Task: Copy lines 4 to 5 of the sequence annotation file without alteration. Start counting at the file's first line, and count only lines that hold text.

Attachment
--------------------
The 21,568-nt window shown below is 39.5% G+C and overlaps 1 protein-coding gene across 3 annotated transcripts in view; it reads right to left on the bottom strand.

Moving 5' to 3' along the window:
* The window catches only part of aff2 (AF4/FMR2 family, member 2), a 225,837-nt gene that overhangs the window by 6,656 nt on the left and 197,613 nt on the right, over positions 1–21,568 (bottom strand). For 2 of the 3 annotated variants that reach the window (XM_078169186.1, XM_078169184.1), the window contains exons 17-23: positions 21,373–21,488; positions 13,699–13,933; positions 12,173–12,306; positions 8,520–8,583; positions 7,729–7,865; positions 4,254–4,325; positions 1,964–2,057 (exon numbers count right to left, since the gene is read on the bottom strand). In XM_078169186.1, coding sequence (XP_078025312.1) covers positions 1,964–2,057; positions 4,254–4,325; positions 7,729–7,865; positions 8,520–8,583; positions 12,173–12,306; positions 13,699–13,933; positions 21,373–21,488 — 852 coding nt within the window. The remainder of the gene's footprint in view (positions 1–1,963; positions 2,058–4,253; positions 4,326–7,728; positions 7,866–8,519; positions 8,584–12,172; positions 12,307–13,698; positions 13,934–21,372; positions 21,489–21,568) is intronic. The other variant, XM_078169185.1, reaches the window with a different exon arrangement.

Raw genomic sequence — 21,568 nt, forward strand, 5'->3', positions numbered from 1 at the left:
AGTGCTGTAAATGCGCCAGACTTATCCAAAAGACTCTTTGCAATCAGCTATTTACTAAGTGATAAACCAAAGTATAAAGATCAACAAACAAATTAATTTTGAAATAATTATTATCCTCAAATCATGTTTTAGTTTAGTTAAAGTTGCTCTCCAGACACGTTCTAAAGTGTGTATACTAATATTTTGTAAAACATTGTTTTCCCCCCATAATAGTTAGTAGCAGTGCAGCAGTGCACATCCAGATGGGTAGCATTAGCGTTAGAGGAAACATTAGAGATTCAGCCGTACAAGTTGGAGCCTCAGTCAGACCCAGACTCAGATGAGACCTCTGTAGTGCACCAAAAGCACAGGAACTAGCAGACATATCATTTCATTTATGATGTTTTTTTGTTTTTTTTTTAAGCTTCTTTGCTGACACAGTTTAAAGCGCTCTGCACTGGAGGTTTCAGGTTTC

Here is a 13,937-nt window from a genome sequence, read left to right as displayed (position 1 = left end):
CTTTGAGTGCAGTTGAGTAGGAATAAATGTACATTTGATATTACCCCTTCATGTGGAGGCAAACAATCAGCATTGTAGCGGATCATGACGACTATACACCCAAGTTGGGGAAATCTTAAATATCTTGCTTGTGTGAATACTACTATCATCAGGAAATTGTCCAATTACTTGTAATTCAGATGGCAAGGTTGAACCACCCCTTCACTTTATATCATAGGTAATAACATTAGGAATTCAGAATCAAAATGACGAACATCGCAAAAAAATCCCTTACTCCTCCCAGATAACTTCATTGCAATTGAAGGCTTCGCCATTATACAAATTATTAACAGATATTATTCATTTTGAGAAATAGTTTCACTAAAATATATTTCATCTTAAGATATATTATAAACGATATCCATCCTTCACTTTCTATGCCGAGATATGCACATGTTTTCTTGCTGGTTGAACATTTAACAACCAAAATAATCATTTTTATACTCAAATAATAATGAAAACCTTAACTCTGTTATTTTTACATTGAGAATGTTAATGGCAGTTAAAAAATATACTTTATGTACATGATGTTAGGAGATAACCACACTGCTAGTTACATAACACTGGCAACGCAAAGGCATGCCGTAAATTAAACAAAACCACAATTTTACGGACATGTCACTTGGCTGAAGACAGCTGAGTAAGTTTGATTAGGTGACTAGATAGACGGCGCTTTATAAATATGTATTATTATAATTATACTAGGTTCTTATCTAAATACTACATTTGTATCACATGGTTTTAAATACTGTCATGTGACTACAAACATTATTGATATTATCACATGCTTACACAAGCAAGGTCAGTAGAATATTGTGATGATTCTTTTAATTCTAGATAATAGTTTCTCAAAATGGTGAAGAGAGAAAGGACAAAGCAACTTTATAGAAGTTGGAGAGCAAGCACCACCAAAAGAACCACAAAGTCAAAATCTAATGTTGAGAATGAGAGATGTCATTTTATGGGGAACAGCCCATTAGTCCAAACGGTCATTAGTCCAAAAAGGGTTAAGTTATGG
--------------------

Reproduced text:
Raw genomic sequence — 21,568 nt, forward strand, 5'->3', positions numbered from 1 at the left:
AGTGCTGTAAATGCGCCAGACTTATCCAAAAGACTCTTTGCAATCAGCTATTTACTAAGTGATAAACCAAAGTATAAAGATCAACAAACAAATTAATTTTGAAATAATTATTATCCTCAAATCATGTTTTAGTTTAGTTAAAGTTGCTCTCCAGACACGTTCTAAAGTGTGTATACTAATATTTTGTAAAACATTGTTTTCCCCCCATAATAGTTAGTAGCAGTGCAGCAGTGCACATCCAGATGGGTAGCATTAGCGTTAGAGGAAACATTAGAGATTCAGCCGTACAAGTTGGAGCCTCAGTCAGACCCAGACTCAGATGAGACCTCTGTAGTGCACCAAAAGCACAGGAACTAGCAGACATATCATTTCATTTATGATGTTTTTTTGTTTTTTTTTTAAGCTTCTTTGCTGACACAGTTTAAAGCGCTCTGCACTGGAGGTTTCAGGTTTC